There’s a million tricks on mechanics, dramatic devices, and cast development, but the most important for good writing is also the simplest. You have to be honest. I’m not saying you have to write the truth, because part of being honest is realizing truth is like opinions and everybody has them. But you have to be willing to write the elephant sitting in the room.

Whatever it is you, or your characters by projection aren’t talking about, chances are that’s actually your golden ticket to producing a work that is both fascinating and original. That also means it’s hard work.

Maybe it comes out fast on the page, but the real work happens in your own ability to discern your biases, and be willing to look deeper into your characters, at their challenges, but also backward through time to what caused their behaviors and your own as their author.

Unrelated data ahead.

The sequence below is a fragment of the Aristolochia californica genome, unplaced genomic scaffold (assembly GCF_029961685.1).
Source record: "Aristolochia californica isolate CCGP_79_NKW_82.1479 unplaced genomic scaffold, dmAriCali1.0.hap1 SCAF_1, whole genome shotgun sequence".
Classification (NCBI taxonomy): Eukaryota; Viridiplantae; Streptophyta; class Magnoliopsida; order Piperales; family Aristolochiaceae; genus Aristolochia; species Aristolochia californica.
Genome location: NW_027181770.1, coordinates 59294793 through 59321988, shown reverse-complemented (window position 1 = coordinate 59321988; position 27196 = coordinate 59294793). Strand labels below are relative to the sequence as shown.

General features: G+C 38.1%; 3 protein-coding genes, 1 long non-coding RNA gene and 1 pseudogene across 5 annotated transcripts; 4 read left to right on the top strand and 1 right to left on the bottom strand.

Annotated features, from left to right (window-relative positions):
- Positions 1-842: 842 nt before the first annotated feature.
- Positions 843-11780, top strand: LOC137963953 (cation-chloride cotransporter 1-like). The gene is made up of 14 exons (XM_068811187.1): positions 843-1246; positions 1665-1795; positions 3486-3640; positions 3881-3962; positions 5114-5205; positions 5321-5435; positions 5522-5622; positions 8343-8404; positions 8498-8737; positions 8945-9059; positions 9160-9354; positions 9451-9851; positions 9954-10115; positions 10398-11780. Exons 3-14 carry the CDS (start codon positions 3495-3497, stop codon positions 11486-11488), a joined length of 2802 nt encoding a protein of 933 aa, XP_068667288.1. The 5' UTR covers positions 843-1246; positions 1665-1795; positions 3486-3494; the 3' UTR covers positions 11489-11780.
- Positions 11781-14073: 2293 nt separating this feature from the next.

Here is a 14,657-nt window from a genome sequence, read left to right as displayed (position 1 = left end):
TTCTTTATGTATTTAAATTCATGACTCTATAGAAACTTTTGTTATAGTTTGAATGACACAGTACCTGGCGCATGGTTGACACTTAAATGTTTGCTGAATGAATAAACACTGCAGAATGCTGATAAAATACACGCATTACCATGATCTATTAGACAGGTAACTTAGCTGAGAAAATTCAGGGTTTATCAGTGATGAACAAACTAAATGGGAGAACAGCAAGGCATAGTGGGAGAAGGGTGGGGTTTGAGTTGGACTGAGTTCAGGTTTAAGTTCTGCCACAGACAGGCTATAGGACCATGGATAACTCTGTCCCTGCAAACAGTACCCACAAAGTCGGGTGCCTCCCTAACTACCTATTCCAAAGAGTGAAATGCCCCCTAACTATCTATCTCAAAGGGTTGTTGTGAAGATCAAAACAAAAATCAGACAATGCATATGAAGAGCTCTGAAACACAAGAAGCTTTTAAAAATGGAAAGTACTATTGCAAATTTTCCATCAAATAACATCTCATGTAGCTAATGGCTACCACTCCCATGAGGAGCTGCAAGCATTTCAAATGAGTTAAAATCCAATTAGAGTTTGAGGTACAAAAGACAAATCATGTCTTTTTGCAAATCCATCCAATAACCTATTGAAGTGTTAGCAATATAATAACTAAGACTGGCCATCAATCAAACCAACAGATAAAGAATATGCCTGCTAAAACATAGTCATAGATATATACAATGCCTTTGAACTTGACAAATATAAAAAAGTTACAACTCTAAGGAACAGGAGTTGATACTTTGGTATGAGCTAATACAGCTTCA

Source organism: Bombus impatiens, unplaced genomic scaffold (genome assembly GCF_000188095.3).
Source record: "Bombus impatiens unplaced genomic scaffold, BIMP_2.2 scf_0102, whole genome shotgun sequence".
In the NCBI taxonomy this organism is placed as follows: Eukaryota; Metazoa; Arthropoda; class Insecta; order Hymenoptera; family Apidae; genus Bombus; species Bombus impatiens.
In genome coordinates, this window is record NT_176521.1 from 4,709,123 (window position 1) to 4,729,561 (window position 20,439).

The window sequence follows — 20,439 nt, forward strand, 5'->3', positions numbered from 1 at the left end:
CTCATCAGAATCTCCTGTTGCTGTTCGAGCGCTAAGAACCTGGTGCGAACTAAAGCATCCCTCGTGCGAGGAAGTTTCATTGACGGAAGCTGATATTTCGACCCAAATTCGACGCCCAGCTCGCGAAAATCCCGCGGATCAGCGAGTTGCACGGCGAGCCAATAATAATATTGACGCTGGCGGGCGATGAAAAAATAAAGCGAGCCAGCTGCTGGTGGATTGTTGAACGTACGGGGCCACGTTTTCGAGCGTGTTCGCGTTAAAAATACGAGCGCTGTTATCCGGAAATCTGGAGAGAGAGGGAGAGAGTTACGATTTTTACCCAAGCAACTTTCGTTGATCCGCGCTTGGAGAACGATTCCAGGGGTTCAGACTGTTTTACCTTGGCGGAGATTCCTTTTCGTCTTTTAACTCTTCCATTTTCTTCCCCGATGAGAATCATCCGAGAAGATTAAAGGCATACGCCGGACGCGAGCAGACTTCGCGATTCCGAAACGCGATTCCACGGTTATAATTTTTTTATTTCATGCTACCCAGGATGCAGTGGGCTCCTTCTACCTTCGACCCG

Yes, you do get to a point where you learn how to seamlessly merge total fiction and mechanical polish with the rough, beating heart of honesty, but if you’re ever stuck with an outline that is suddenly looking very flat and cookie cutter on the page, consider the one thing that would make you break out in a cold sweat to come face to face with, or blush at to hear whispered about yourself at a party? Make it real, then make it relate to something you want to write about.

Maybe this is what bothers your characters, and maybe it isn’t, but if you can come up with half a dozen of these little phrases, you’ll be writing stories that ring true and have that quality unnamed for a long time to come.